All the time I pray to Buddha I keep on killing mosquitoes.– Issa, “[All the time I pray to Buddha],” trans. Robert Hass (via proustitute)
That’s what fiction is for. It’s for getting at the truth when the truth isn’t...– Tim O’Brien (The Things They Carried)
There was a star riding through clouds one night, and I said to the star,...– The Waves, Virginia Woolf (via fromliterature)
I have written down the words I have long not dared to speak. Dully the head...– Anna Akhmatova, from “Evening Room” in Poems, trans. D. M. Thomas (via proustitute)
Life is short. Too short to waste a single second with anyone who doesn’t...– Sarah Dessen (via kari-shma)
The true essence of masochism is anticipation—the state of waiting. True...– Présentation de Sacher-Masoch (Masochism: Coldness and Cruelty ) by Gilles Deleuze 1967 (via themissive)
Keep your eyes clean and your ears quiet and your mind serene. Breathe...– ~ Thomas Merton, New Seeds of Contemplation
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Because only the truest things always are true because they can’t be true– e. e. cummings, from “that melancholy” (via proustitute)
Thank you, Mr. Bradbury. I will hold this close to my heart despite all Pascal, Montaigne, de Viau and Milton might have to say.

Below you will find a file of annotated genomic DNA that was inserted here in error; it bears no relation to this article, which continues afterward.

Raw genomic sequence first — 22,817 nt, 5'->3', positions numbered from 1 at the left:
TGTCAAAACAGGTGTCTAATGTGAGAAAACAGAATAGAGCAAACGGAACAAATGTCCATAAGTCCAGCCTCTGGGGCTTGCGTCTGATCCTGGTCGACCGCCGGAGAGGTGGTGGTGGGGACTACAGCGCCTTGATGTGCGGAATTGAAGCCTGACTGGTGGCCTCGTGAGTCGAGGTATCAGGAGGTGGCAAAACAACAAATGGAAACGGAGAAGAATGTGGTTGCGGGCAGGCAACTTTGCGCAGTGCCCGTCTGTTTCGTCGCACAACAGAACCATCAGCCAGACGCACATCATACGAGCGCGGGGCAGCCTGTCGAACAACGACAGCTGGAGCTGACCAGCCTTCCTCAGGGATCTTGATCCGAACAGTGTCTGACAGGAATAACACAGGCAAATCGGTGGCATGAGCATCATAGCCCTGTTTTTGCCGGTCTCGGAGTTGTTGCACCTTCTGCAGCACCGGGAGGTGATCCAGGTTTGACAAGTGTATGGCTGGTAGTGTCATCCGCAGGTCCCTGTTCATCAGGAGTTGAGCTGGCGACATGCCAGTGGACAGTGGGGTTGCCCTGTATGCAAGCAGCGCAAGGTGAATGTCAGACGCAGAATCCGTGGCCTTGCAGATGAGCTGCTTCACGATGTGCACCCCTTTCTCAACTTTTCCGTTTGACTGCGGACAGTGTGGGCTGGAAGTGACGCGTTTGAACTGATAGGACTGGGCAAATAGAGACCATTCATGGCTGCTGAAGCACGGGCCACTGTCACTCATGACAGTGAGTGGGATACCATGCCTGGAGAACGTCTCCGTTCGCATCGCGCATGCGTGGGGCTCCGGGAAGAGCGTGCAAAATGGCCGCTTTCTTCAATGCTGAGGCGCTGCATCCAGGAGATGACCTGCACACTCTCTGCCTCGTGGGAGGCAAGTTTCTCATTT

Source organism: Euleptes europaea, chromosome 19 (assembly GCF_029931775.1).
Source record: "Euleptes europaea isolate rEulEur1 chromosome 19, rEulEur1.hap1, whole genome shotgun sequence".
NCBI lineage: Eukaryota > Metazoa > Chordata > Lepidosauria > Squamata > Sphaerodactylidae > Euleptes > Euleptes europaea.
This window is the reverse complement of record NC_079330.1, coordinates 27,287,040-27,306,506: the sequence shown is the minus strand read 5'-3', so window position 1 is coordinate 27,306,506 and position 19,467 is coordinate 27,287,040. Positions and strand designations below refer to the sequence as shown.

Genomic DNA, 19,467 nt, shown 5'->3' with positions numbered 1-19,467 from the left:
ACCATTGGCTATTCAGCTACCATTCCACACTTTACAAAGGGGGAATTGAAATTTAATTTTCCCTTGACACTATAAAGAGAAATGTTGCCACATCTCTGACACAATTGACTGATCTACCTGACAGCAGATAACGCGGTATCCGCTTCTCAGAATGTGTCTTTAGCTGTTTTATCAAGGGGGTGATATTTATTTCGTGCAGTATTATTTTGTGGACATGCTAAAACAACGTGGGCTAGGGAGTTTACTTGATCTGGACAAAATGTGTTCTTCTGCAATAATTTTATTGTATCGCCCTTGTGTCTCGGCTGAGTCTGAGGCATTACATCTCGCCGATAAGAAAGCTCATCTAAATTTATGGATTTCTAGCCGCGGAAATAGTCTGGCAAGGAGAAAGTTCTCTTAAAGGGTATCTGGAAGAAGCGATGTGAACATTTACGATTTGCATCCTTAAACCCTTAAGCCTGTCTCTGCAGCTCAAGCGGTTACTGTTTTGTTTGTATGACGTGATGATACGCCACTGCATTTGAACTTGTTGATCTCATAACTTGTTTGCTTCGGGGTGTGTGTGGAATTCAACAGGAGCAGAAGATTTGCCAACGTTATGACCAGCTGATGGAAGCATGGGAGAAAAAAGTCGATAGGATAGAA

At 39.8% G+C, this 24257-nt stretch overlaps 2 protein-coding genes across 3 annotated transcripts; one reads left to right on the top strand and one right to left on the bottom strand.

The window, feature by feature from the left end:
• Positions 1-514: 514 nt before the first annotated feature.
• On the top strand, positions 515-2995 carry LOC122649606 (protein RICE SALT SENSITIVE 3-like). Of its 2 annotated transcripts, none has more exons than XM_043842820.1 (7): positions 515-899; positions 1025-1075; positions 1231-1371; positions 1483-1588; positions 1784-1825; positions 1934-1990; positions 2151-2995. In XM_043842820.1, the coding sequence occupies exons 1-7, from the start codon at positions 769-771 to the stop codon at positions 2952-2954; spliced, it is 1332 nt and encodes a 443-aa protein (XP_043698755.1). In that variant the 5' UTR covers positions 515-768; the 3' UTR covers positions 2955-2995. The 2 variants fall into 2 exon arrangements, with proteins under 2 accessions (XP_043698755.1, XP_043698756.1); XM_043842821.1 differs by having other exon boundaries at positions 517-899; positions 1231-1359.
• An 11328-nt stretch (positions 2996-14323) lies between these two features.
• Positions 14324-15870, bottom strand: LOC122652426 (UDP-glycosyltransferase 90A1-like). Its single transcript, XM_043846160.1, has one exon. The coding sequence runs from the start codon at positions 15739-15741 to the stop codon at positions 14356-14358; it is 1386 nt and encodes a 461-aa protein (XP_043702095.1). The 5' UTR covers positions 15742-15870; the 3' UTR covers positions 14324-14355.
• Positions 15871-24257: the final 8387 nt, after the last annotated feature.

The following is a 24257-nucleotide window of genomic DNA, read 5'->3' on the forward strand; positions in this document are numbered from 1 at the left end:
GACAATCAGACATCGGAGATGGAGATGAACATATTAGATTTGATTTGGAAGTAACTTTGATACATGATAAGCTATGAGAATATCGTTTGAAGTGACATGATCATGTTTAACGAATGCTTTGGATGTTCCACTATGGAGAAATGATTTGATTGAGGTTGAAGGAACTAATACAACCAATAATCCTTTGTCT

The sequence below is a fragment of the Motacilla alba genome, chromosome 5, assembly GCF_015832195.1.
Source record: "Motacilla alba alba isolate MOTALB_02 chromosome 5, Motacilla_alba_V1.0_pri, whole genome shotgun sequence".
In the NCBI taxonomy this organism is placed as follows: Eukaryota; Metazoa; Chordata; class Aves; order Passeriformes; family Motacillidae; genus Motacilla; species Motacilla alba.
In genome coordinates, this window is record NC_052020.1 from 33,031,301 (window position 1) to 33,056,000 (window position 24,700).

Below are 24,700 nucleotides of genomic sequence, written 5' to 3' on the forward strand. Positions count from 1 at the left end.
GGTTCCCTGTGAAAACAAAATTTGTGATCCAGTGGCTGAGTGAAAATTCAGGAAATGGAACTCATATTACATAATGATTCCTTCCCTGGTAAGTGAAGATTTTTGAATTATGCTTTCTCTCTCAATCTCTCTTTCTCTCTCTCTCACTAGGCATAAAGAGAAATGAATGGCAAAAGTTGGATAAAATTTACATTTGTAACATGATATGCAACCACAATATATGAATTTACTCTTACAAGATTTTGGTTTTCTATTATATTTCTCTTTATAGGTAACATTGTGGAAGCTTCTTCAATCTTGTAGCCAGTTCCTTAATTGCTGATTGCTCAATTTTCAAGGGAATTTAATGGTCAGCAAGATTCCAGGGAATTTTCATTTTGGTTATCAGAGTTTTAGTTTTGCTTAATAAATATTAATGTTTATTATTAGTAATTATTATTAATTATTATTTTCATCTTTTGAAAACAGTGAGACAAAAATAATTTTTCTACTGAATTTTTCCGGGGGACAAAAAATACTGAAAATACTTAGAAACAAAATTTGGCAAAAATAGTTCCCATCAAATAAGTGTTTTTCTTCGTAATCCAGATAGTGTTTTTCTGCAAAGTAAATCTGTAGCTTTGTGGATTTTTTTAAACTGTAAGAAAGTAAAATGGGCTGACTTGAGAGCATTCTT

168. Divertissement. - Les hommes n’ayant pu guérir la mort, la misère,...– ~ Pascal, Les Pensées
Love is what makes you smile when you’re tired.– Paulo Coelho (via kari-shma)
Maybe to be powerful is to be fragile.– Ai Weiwei (via etceterablog)
Isn’t it strange that evolution would give us a sense of humor? When you think...– Bill Watterson (via troubled) (the original)
Notre propre intérêt est […] un merveilleux instrument pour nous crever...– Pascal, Les Pensées
Best Author-on-Author Insults in History
Virginia Woolf on James Joyce: [Ulysses is] the work of a queasy undergraduate scratching his pimples.
Harold Bloom on J.K. Rowling: How to read ‘Harry Potter and the Sorcerer’s Stone’? Why, very quickly, to begin with, and perhaps also to make an end. Why read it? Presumably, if you cannot be persuaded to read anything better, Rowling will have to do.
H. G. Wells on George Bernard Shaw: An idiot child screaming in a hospital.
Ralph Waldo Emerson on Jane Austen: Miss Austen’s novels . . . seem to me vulgar in tone, sterile in artistic invention, imprisoned in the wretched conventions of English society, without genius, wit, or knowledge of the world.
William Faulkner on Ernest Hemingway: He has never been known to use a word that might send a reader to the dictionary.
Ernest Hemingway on William Faulkner: Poor Faulkner. Does he really think big emotions come from big words?
W. H. Auden on Robert Browning: I don’t think Robert Browning was very good in bed. His wife probably didn’t care for him very much. He snored and had fantasies about twelve-year-old girls.
Mark Twain on Jane Austen: Every time I read ‘Pride and Prejudice,’ I want to dig her up and hit her over the skull with her own shin-bone.